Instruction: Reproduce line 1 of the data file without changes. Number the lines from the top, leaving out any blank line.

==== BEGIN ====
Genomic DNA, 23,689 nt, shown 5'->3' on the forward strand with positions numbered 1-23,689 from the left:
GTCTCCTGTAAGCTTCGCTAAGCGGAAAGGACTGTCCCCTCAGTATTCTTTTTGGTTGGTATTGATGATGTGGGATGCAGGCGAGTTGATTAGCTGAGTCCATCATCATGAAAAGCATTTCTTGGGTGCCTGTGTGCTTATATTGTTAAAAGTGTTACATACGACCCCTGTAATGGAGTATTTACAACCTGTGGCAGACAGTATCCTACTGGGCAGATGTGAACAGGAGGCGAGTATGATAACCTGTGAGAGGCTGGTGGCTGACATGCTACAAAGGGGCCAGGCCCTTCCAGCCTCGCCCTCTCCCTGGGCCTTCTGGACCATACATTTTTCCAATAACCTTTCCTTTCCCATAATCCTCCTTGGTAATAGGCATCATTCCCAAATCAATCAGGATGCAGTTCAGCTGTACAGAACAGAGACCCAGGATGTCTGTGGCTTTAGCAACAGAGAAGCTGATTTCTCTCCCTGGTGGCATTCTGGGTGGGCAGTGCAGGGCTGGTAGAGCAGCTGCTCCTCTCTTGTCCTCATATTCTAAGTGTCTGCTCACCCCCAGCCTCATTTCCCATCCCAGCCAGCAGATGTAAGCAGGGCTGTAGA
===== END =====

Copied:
Genomic DNA, 23,689 nt, shown 5'->3' on the forward strand with positions numbered 1-23,689 from the left: